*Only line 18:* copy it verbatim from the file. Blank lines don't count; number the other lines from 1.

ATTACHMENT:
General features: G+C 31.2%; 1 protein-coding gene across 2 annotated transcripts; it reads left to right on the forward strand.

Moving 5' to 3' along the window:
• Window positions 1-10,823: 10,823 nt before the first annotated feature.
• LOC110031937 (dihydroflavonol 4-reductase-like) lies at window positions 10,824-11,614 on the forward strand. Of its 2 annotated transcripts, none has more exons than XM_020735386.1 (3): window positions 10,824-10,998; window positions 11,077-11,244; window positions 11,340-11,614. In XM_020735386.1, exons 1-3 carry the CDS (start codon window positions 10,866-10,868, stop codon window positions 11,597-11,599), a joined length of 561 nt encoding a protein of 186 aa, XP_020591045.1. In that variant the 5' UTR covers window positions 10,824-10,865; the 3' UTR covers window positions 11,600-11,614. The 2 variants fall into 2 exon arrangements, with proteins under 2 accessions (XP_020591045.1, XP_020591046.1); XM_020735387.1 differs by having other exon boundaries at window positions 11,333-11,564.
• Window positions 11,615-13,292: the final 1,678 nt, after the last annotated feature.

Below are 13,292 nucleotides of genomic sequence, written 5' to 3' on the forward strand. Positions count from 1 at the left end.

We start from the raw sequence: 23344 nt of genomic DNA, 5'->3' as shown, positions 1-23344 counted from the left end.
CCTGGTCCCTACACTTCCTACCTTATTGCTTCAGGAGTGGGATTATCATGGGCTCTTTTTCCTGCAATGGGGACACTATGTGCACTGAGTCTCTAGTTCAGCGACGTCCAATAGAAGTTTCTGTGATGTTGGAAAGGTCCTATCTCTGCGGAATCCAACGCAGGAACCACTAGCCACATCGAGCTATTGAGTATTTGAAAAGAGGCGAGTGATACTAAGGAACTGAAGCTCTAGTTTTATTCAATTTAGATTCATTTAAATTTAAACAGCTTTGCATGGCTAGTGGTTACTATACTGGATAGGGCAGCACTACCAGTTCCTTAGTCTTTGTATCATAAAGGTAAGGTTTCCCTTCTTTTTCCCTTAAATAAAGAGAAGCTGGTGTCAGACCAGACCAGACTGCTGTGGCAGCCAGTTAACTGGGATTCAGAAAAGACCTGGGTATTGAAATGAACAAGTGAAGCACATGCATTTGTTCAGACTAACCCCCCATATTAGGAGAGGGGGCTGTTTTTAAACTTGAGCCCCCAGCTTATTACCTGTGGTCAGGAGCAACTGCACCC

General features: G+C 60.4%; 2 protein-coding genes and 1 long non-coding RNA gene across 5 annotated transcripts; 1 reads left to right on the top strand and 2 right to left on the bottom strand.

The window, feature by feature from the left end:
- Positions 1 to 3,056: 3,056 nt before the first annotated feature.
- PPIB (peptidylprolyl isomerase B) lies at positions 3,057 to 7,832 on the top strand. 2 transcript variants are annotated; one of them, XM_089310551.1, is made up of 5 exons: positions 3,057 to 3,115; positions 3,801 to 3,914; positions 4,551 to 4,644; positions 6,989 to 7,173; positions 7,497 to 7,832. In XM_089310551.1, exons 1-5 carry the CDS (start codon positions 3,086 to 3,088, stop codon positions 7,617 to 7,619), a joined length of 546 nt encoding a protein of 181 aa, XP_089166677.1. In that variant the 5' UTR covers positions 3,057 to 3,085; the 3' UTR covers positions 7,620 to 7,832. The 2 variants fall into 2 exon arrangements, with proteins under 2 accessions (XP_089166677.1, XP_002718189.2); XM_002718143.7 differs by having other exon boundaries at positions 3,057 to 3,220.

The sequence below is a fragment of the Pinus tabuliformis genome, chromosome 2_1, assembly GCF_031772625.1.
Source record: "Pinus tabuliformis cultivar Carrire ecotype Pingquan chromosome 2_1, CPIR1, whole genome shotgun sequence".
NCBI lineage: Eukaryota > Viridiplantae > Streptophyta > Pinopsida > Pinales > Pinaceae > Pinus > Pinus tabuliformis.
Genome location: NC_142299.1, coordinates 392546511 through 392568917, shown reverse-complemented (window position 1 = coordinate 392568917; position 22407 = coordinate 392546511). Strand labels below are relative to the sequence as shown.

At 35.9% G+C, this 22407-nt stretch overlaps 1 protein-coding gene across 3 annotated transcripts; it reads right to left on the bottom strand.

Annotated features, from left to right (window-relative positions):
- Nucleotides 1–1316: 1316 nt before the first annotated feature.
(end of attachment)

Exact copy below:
Annotated features, from left to right (window-relative positions):